Retired Soldier remembers 9/11 Pentagon attack
September 9, 2010
WASHINGTON (Army News Service, Sept. 9, 2010) -- "It suddenly dawned on me that I had been at the point of impact only minutes before the plane hit the building," said Walter Wood. "I was in shock, bitter with anger that someone had attacked and killed my friends."
Retired Sgt. 1st Class Wood was working for the Army's Office of the Deputy Chief of Staff for Personnel when terrorists flew American Airlines Flight 77 into the Pentagon killing 125 employees on Sept. 11, 2001.
"There's not a day that goes by that I don't think about it," he said.
Wood was watching television coverage of the attacks on the World Trade Center with colleagues, thinking this is what Americans must have felt during Pearl Harbor. Minutes later there was a large explosion.
"We felt the building move, and at that point and time we knew that we had been hit," he said.
Wood and his coworkers evacuated the Pentagon. He tried calling his family, but couldn't get through. He looked up and saw Air Force jets responding to the attack. A Pentagon police officer told Wood to move away from the area because another plane was headed for the building.
It was only later that Wood realized what had actually happened, however, and how close he was to being in the jetliner's path of destruction. Wood had been talking with friends in the Pentagon corridor that was destroyed. Five minutes after he left that corridor, everybody he just talked with was gone forever.
He would never again see Sgt. Maj. Larry Strickland, the senior enlisted advisor to the DCSPER, who was cleaning out his desk, preparing for retirement; or Spc. Chin Sun Pak, who had recently started her stint at the Pentagon; or Max Bielke, a retired master sergeant who had the distinction of being the last official combat Soldier to leave Vietnam.
"Twenty-six coworkers perished that day," Wood said.
Three months later Wood retired from the Army, but the healing process started before then. Immediately after 9/11 the Army provided therapeutic teams to identify stress and depression in employees.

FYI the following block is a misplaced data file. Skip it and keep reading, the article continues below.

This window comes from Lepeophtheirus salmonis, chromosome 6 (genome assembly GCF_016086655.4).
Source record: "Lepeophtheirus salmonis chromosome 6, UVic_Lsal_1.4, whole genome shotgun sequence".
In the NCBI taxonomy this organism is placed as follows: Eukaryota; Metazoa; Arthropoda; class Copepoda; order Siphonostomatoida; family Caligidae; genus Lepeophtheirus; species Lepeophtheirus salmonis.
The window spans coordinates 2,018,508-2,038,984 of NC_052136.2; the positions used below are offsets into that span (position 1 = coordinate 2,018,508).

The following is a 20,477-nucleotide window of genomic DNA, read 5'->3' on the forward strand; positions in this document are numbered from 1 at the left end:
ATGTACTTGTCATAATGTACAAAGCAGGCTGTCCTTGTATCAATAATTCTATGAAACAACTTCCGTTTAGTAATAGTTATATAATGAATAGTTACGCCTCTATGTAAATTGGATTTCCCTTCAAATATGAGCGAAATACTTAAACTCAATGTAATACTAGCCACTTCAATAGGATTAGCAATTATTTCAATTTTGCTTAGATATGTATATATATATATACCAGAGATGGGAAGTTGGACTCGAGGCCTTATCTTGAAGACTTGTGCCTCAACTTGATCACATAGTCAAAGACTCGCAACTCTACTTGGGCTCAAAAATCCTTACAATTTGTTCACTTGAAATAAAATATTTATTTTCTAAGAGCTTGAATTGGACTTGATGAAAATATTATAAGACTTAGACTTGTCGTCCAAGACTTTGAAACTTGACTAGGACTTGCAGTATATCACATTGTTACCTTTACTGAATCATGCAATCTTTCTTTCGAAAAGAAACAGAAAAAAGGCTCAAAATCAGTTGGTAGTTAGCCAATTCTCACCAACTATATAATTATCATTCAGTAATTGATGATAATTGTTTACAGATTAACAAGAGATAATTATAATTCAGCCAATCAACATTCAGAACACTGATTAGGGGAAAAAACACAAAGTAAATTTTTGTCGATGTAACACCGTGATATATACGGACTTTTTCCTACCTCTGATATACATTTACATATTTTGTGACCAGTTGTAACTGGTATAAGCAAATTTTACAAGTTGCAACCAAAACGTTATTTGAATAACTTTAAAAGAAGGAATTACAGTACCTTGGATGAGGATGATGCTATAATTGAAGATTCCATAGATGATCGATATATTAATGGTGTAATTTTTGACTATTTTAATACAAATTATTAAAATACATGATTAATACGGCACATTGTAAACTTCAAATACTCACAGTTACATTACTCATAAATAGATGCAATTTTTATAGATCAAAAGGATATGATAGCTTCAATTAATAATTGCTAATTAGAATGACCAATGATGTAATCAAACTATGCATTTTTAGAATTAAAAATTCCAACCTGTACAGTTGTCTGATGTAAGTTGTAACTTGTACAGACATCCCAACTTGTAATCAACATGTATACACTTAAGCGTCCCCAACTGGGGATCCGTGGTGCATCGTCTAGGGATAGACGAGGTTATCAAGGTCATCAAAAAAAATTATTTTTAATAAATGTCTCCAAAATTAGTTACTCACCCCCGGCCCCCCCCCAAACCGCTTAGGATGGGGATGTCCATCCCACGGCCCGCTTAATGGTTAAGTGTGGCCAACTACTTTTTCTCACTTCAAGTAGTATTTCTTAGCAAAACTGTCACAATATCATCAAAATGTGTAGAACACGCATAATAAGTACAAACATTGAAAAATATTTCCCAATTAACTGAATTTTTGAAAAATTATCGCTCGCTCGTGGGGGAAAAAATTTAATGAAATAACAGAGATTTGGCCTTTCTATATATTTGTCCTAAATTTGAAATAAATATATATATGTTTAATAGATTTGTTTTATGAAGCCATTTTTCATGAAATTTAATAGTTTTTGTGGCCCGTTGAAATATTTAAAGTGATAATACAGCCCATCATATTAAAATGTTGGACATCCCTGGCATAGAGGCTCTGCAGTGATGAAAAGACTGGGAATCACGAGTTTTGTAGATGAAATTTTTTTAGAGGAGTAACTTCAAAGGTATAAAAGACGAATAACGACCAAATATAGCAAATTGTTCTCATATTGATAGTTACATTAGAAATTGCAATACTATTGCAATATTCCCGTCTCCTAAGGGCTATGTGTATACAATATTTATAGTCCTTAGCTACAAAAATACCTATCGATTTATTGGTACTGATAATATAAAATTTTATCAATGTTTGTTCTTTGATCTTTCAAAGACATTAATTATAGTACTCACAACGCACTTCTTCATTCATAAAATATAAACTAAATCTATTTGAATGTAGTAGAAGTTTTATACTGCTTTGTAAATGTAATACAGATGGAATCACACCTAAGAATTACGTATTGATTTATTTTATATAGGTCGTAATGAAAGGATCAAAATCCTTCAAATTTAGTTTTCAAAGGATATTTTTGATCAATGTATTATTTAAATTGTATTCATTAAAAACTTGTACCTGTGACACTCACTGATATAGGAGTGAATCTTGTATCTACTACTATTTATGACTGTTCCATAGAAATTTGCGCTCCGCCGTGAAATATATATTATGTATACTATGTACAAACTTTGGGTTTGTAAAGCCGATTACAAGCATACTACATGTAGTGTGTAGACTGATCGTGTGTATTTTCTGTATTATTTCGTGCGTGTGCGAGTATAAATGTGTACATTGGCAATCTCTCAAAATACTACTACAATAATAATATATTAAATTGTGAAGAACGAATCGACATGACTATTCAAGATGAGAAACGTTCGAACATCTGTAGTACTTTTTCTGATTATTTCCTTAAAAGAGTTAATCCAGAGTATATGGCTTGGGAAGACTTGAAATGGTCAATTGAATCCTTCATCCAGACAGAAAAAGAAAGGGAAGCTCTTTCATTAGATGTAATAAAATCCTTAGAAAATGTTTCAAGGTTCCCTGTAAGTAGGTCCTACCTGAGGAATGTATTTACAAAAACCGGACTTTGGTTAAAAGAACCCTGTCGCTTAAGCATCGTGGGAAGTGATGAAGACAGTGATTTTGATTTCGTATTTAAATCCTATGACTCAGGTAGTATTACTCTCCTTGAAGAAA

"It was a great effort upon the part of medical command to be able to give us those types of services because it did help us heal," Wood said. "There were people that you could go and talk to at any time. You were encouraged to seek them out, and you were encouraged to speak to them about what you were feeling."
Leadership and resolve from Teri Maude also helped Soldiers and Army civilians stay focused. Maude lost her husband, Lt. Gen. Timothy J. Maude, DCSPER, in the 9/11 attacks, but gathered the strength to talk with displaced Pentagon employees about their duty and thank them for their support.
"I could only imagine the enormous amount of will that it took for her to do this," Wood said.
The healing process continued for Wood after his retirement. He was part of a team that built 125 shadow boxes that would hold American flags, flown over the Pentagon, to be delivered to families. And one year after he left active-duty service, he returned to the Pentagon as a civilian to work in the same area that was devastated on 9/11.
"My wife asked me why I would go back in," Wood said. "The reason I had done it was because if I was so scared as to not go back into that part of the building, then whoever had mounted the terror attacks on the Pentagon would have won."
President Barack Obama is scheduled to speak at the Pentagon Memorial Sept. 11. He will be speaking to the families that lost loved ones during the attack on the Pentagon nine years ago. Wood will be spending the anniversary with his friends and family, thinking about the sacrifices of those that have pledged to defend America.
"9/11 means thinking of those that went before me, for the veterans that have fought in the Global War on Terrorism since that day," Wood said. "It means not giving up, it means being there for Soldiers and families, and everybody that is associated with our efforts as an Army."